It now seems foreign to consider writing in a full fledged word processor, only to copy it over to a CMS, then publish it online. There was a time when writing your blog post in Wordpress or another online editor just wasn’t acceptable, but that’s no longer the case. If you’re writing for the web, there’s a good chance that you’re also writing on the web.
Writing online is currently a blossoming space. The seed was planted, it grew, and finally it’s beginning to show some beauty.
There’s a subtle, but important, uprising happening both in the way people write online and why people write online. Services are coming of age, questioning their roots and beginning to shed the past in favor of a new level of experience. Money and success are also no longer results, but prerequisites to typing this connected content.
The ‘blog’ was only the spark, the catalyst, that put a vision is the minds of those with creative tendencies, blogging was accessibility, not the revolution. The revolution hasn’t happened yet.
Individuals are finally coming together to out publish traditional publishers. As evident by Medium, Svbtle, and the iOS app The Magazine. Simplicity, beauty, and beyond all, compelling content is starting to transition power from a few groomed individuals, to those with passion and endurance. Wordpress has users that are keeping their software in business, but they haven’t converted those users into paid contributors for a single source, aiming to produce high quality content coming at you from every angle that you can think. They should, or they’re going to get left behind.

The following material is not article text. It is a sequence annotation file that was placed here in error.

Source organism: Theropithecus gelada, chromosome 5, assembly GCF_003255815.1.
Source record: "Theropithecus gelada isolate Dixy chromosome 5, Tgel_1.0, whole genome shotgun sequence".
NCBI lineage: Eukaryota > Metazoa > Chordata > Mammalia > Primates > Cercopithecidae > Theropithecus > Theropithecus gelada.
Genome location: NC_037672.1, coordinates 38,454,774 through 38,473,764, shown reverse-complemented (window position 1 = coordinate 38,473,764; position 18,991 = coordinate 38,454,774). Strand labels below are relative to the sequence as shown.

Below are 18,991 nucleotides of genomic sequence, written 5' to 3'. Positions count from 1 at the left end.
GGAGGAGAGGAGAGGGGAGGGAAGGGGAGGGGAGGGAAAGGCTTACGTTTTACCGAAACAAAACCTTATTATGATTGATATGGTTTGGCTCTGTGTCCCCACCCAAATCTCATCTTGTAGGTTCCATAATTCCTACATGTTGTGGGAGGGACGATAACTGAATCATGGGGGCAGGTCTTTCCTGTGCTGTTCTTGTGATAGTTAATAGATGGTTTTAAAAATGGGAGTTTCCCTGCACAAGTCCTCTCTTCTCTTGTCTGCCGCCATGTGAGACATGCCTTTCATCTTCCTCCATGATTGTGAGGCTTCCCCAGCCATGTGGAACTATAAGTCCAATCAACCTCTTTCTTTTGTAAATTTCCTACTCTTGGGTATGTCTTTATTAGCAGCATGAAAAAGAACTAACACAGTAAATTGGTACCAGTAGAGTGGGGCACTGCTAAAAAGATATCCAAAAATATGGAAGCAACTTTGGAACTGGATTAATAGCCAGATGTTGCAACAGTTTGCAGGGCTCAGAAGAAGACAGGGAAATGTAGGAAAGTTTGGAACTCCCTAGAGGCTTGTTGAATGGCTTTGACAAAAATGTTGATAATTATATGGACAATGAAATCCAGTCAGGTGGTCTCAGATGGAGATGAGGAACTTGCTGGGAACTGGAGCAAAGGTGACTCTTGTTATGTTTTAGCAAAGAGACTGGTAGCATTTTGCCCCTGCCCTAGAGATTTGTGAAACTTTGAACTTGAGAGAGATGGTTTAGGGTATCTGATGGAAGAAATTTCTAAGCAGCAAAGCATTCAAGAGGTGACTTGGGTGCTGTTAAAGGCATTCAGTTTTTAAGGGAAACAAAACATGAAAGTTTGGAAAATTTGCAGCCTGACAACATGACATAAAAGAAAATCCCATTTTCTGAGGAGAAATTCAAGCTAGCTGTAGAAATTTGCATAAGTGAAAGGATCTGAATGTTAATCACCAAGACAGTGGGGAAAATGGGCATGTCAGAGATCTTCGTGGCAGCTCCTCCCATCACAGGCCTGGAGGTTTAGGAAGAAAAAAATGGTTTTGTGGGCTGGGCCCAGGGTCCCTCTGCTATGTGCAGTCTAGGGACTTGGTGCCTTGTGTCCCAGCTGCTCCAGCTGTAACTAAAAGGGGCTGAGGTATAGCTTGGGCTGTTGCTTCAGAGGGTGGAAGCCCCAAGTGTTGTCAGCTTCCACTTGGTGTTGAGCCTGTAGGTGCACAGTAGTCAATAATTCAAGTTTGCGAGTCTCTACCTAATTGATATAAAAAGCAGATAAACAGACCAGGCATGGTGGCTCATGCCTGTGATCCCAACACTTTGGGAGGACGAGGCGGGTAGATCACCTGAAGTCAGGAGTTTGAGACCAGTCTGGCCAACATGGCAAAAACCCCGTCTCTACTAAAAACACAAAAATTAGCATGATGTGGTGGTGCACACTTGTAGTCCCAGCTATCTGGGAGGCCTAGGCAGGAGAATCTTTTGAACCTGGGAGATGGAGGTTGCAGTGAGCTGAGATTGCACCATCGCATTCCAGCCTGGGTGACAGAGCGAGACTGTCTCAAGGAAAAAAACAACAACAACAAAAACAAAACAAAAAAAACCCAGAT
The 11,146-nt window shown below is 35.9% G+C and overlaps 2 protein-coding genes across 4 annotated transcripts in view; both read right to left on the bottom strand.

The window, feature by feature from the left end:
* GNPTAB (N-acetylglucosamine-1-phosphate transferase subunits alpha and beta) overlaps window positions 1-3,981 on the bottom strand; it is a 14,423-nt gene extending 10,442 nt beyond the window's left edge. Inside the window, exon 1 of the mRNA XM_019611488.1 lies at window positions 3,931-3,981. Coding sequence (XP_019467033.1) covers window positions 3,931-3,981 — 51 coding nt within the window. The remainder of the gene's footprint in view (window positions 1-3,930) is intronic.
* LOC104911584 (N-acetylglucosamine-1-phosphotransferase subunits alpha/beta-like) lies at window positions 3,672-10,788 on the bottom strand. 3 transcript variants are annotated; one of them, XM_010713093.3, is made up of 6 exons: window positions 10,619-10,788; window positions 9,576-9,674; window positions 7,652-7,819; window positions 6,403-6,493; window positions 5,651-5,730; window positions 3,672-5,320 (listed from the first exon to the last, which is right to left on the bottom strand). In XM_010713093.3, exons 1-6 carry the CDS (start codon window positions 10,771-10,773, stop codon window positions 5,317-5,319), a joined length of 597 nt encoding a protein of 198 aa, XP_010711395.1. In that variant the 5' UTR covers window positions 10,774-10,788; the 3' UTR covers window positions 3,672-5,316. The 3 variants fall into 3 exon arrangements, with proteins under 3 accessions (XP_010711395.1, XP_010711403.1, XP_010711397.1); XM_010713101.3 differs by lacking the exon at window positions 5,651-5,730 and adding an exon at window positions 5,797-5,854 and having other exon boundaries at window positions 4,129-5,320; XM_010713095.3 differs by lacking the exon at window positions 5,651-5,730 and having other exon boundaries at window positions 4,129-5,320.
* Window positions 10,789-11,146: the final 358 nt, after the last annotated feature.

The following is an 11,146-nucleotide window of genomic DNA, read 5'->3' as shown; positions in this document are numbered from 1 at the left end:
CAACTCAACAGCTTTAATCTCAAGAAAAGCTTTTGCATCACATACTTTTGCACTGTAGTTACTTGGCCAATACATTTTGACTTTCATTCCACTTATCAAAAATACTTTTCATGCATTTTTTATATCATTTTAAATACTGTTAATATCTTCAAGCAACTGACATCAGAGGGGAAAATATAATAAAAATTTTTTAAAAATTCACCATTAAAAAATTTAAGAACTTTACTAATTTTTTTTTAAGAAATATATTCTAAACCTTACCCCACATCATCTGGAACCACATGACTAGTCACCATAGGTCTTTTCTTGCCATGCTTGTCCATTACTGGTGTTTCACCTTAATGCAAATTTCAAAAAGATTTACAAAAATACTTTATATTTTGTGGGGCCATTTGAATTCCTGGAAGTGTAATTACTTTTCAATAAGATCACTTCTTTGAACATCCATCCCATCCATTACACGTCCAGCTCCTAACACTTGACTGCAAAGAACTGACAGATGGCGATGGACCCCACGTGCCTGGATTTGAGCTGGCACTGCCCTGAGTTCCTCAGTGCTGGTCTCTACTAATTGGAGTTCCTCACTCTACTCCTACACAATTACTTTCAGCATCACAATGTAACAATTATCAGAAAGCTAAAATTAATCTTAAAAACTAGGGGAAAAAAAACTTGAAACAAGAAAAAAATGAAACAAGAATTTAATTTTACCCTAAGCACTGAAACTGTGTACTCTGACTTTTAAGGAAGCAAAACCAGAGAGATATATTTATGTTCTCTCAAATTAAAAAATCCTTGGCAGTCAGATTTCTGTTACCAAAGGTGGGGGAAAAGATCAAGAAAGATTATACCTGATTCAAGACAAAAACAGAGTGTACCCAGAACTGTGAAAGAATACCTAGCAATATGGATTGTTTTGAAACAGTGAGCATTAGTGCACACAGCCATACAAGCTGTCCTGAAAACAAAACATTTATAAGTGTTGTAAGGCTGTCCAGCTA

Music discovery – I believe – needs to be curated by both machines and humans and writing is the same way. The machines sort, organize, and manipulate the data, while humans provide the answer to “Is this good?”
A year from now the world of online publishing is going to look a lot different , and very few see it coming.